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Latest audit on two Chinese Apple suppliers finds labor, health violations

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Apple says it's made "meaningful improvements" since the 2013 inspections.

Apple

A new report from the Fair Labor Association (FLA) on two facilities run by of one of Apple's manufacturing partners has found numerous violations, including excessive overtime, underpayment of sick wages, and inadequate health and safety measures. Those issues have been flagged at other factories in Apple's supply chain over the years, including Foxconn, which was not the focus of this report.

The two factories in question are operated by Quanta, and were located in Shanghai and Changshu, both in Eastern China. The facilities were inspected by third-party labor monitoring organization Openview Service on behalf of the FLA last August, all as part of a larger and continual inspection on Apple's supply chain.

More workers were "unaware" if they were in unions

According to the two reports, the majority of the violations were categorized under "employment relationship," a category that covers things like recruitment practices, documentation and inspection, and policies for health and safety. The FLA also found issues with freedom of association, with 80 percent of workers in both factories "unaware whether they were union members," or not. And while there were existing health and safety policies, the FLA said it found issues with indoor air testing in both facilities, improper storage of flammable and toxic substances in Shanghai, and no employees involved with health and safety committees.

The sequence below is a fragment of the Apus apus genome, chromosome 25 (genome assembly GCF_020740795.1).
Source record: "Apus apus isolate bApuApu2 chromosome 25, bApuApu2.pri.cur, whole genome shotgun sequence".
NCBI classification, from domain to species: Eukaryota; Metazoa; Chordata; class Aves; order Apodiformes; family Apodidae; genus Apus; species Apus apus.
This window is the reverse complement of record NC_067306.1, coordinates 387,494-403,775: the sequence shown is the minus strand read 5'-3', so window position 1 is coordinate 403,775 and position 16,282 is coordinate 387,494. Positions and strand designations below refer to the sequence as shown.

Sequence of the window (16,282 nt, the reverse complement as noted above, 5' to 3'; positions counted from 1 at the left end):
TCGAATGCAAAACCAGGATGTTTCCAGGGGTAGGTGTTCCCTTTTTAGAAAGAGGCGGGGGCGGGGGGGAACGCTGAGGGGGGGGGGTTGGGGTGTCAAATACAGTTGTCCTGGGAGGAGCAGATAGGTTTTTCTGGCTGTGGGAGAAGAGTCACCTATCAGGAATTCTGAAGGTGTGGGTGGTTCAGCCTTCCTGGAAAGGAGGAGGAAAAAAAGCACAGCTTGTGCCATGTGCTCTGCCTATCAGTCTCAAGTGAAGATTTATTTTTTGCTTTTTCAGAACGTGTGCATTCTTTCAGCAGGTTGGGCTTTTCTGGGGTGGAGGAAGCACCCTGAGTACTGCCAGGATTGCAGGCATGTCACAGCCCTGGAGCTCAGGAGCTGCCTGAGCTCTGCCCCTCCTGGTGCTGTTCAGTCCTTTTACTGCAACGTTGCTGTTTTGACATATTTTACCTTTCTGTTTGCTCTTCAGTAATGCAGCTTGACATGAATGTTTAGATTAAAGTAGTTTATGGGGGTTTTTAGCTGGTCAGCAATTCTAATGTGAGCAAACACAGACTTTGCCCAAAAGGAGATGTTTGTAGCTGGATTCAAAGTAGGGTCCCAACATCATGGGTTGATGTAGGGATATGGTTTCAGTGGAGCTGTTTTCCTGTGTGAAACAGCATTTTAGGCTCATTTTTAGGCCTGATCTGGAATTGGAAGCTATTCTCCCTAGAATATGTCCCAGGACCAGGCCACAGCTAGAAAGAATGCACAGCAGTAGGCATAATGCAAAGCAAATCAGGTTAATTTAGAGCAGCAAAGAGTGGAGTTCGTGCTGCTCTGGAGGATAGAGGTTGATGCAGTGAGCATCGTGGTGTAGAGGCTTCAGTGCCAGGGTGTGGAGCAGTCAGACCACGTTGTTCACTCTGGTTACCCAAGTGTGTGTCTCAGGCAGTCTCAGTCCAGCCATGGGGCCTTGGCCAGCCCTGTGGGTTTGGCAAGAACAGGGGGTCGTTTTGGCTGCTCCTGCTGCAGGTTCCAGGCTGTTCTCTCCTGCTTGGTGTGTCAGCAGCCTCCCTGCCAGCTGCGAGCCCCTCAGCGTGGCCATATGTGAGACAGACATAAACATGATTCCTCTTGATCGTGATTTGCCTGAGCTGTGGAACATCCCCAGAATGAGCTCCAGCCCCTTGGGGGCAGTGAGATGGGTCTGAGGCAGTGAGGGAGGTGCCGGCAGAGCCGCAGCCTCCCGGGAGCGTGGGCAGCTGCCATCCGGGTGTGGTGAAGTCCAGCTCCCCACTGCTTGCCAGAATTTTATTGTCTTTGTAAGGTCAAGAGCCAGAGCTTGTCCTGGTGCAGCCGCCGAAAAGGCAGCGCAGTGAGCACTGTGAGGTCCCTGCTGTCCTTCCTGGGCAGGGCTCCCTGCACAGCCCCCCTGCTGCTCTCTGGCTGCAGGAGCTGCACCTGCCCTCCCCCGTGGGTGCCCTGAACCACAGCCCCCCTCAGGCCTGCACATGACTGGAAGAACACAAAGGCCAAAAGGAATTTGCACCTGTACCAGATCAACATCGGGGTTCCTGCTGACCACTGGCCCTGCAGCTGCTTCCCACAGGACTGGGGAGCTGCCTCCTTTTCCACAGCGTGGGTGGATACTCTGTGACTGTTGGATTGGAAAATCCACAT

In a statement, Apple said it detailed some of the issues in its 2014 supplier responsibility report back in February, and has audited the sites as recently as last month:

Our suppliers must live up to the toughest standards in the industry if they want to keep doing business with Apple, which is the first and only technology company to be admitted to the Fair Labor Association. We are committed to providing safe and fair working conditions for everyone in our supply chain.

Last year we conducted 451 comprehensive, in-person audits deep into our supply chain so we could uncover problems and work with our suppliers to fix them. We track and report the weekly working hours for more than 1 million workers, and our 18-month Apple Supplier EHS Academy training program is raising the bar for environment, health and safety management in the industry.

The Quanta facilities inspected by the FLA last year were included in our 2014 Supplier Responsibility report, which we released in February. Our own experts have audited these sites 16 times, most recently last month.

In the year since the FLA's visit, we have worked closely with Quanta to drive meaningful improvements in areas identified by both the FLA and Apple. Apple conducted four follow-up inspections on top of the annual audits of both facilities, to ensure the needed corrections are in place.

This year, through the end of July, Quanta has averaged 86 percent compliance with our 60-hour workweek. Excessive overtime is not in anyone's best interest, and we will continue to work closely with Quanta and our other suppliers to prevent it.

Quanta is reportedly putting together the iWatch

Quanta's traditionally acted as a final assembler for Apple products, and has been tapped for things like the iPad. A more recent report said Quanta was putting together Apple's much-rumored smartwatch. In this case, the Shanghai facility is the larger of the two with 31,706 workers, while the Changshu site has 4,711 workers. As part of the assessments, the FLA says that it interviewed 389 workers in Shanghai, and 132 in Changshu over a nine day period, with most of those interviews occurring on-site.

Apple joined the FLA in January 2012 as an addition to its usual annual supplier responsibility reports and after heavy media scrutiny on overseas labor. The third-party group investigates suppliers and manufacturing facilities for potential violations of health and safety, and also interviews workers. The deal between the FLA and Apple lets the group inspect the tech company's supply chain, and requires it to make changes as part of a remediation policy.